Sexual Revolevolution

While cycling through my blogroll the other day, I ended up being linked to an an article in The Telegraph. It starts out with quite a bang:

A friend’s daughter recently started at a highly regarded boarding school. When her mother asked how she was enjoying the mixed-sex environment, the girl said quietly: “You have to give the boys oral sex or they get cross.” Reeling with shock, the mum protested that her darling daughter did not have to do anything of the sort. “Oh yes you do,” replied the girl. “And you have to shave down there or the boys don’t like it.”

The girl in question is not some brazen, street-smart sixth-former; she is 14 years old.

At which point, I almost vomited.

Then, when I could think coherently: “Build a bunker. Hide the children.”

And then, “How did we get here?”

Finally: “What the hell do we do about it?

A few years ago, for my twenty-fourth birthday, my friends and I came up with an ill-conceived idea to go to Vegas for the week to celebrate. Why? At this point, I have no idea. We should have known better.

One night, in search of a place to sit down and have a drink, we allowed ourselves to be lured into a club—free drinks for the ladies!—which, as we found out when we entered, had “dancers” in various states of undress, doing their best to entertain the masses.

We stayed barely long enough to pound back a drink, but it was time enough for me to see the most heartbreaking sight: A woman watching her husband watch a dancer. His eyes were fixed, barely blinking, at the stage, and his wife, in some misguided attempt to give him some fun, was trying to enjoy herself too. But with every second that ticked by, I could see her smile fading, her confidence eroding, a sadness taking hold of her. Every glance his way begged him to “Look at me! See me! Want me!”

And this demands the question: “Why is she trying to be okay with this?”

The story goes something like this. For a woman, up until fairly recently, sex was a risky thing. She could ask much of a man before she consented to being his. She was the one who risked getting pregnant. The one who would have to carry the child, birth it, and nurture it. She had a right to be picky.

She could require things of her potential suitor. She could say, “If you want me, you had better be kind, and generous, and considerate, and just, and good, and honest. Will you promise to look after me and our potential child? On a lesser note, I like chocolate. Also, roses would not be amiss. Are you up on your diamond knowledge? Have I told you how much a like pearls?”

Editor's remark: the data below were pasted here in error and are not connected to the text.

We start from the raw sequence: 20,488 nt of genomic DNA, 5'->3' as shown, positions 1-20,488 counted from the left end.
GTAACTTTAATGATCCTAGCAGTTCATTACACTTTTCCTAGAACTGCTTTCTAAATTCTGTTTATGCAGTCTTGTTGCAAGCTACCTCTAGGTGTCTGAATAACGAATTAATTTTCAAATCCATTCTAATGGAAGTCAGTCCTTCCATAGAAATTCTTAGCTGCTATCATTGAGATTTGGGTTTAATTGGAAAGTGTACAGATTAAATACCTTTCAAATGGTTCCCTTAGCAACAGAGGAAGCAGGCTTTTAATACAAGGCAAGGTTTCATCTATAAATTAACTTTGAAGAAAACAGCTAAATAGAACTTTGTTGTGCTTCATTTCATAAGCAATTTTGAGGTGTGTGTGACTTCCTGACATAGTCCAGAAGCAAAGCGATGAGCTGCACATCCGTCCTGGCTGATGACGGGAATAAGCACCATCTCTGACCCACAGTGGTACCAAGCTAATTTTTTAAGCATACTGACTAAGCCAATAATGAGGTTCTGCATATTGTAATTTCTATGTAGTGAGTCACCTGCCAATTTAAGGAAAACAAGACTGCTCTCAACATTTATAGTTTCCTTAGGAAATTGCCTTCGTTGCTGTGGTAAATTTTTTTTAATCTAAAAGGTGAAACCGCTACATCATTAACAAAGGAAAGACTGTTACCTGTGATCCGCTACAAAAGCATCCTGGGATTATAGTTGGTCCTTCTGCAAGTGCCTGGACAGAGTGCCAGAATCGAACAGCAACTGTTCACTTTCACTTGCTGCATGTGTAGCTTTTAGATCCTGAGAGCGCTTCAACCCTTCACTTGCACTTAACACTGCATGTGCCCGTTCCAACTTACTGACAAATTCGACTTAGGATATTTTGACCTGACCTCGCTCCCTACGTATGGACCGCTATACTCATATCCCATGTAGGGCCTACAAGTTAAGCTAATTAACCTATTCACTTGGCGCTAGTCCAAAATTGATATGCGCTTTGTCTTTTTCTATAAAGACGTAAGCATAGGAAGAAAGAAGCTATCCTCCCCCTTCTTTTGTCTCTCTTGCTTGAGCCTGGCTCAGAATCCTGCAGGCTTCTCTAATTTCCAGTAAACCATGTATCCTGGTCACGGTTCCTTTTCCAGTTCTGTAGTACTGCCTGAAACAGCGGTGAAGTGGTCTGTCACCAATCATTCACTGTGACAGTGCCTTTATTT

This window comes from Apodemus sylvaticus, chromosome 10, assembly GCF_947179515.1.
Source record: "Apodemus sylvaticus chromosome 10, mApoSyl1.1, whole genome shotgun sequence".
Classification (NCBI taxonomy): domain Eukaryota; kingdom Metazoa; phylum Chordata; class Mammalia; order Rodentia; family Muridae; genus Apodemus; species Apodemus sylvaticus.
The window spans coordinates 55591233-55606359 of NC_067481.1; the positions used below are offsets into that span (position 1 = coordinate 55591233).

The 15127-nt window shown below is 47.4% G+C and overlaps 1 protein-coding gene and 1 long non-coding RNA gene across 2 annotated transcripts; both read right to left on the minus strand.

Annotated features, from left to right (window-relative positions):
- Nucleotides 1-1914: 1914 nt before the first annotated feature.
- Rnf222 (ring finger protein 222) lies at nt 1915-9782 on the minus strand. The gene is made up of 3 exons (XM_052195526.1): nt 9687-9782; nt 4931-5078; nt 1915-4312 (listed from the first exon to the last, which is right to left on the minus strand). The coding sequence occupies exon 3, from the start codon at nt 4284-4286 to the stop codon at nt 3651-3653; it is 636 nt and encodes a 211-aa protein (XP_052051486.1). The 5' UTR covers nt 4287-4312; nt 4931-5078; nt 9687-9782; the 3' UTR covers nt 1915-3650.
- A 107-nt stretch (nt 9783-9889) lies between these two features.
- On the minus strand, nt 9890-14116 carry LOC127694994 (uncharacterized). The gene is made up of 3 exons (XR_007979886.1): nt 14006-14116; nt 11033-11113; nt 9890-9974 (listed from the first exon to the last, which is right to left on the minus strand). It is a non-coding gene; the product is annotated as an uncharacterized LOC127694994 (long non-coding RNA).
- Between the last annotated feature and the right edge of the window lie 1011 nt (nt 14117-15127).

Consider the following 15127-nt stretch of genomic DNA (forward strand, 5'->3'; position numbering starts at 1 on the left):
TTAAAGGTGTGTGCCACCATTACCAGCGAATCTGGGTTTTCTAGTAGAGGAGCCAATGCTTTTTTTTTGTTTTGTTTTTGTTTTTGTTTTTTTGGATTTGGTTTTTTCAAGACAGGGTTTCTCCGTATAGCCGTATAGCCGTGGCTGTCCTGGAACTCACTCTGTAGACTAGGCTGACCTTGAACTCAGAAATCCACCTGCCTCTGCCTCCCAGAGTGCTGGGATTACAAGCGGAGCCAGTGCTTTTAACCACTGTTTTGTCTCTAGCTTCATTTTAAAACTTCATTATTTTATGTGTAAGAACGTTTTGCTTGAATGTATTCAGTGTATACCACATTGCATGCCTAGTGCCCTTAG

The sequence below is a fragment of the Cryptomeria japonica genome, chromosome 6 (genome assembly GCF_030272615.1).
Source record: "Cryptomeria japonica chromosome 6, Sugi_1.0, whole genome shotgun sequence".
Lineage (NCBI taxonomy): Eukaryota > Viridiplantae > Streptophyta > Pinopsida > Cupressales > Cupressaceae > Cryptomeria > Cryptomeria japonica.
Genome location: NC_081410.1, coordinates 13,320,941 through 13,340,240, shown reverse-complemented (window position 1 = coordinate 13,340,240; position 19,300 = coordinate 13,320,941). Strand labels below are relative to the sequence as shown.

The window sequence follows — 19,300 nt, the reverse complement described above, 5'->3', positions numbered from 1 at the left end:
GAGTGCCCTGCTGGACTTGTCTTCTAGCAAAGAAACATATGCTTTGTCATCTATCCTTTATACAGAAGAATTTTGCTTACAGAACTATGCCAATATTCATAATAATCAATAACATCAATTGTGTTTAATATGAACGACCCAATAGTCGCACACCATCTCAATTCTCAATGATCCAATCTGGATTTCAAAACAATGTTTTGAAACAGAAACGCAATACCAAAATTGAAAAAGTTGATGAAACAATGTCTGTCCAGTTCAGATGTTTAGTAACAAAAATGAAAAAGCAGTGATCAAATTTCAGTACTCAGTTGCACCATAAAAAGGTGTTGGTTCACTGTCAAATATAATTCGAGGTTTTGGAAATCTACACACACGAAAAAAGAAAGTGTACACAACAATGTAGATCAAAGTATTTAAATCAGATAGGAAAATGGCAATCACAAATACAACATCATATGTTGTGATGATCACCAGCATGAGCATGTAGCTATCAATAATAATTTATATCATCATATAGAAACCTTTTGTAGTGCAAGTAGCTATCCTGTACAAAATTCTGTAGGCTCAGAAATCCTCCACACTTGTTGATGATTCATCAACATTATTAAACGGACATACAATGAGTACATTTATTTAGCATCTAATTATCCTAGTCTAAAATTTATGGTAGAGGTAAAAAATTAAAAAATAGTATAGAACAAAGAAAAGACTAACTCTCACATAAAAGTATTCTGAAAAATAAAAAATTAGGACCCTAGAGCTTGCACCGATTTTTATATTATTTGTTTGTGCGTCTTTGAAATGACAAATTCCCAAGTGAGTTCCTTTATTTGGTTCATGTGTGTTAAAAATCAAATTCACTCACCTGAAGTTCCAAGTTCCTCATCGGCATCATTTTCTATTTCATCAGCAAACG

And in being picky, she civilized the male who wanted her, turning him into a man.

But then, along came the Sexual Revolution. Any personal risk to the woman was greatly lessened. Sex became cheap, and in turn women cheapened their very selves and lowered their own previously high requirements in order to attract the men whom they could no longer require anything from.

In an odd twist of fate, the sexual revolution—meant to raise women to grand heights of freedom and choice—birthed not only the strippers and the woman who was trying to have fun watching them with her husband, it also brought forth the fourteen-year-old girl who is made to feel guilty if she doesn’t attend to the “needs” of her male classmates.

It’s all fun and games, until you look at your child and realize that it has never occurred to her that she is absolutely priceless and worthy of any good thing she desires in a man.

No one has ever shown her this.

And it is the showing that matters. Telling your daughter “You are worth more than that!” means nothing, if you don’t require anything better yourself.

And so we come back to the question that has been haunting me all week. What do we do about it? Well, ladies, are you ready?

Fulton Sheen said, “The history of civilization could actually be written in terms of the level of its women.”

Heavy words. Kind of uncomfortable, if one is a woman.

What do they even mean, though? Earlier in the quotation we find the key: “When a man loves a woman, he has to become worthy of her. The higher her virtue, the more noble her character, the more devoted she is to truth, justice, goodness, the more a man has to aspire to be worthy of her.”

I am not blaming the fourteen-year-old girl for the requirements of her classmates—dear God, no. I am not blaming the woman for how disgusting her husband was. In a sense, they are dealing with the unleashing of an animal it never occurred to them existed. They are the victims of something that promised freedom and, oddly, ended up granting men a type of power they didn’t have before.

But, it’s time to stop the madness. Not to sound crude, but women: but put a price on yourselves. Believe it or not,  you are worth it. It’s time to realize that if you want respect and fidelity and kindness and consideration, you are going to have to insist on it, and it’s not just for you.

You enter the battle so that your daughters are shown how they should be treated and so that your sons are shown how to be a men. So that they can pass this on to their daughters and sons.

The fate of humanity once rested in the simple “yes” of one woman. In looking to her dignity and grace and strength, we can claim it for ourselves. We must, if we don’t want to be presented with the forlorn face of a fourteen-year-old girl grown up way before her time, and young boys who treat her as if she is their plaything.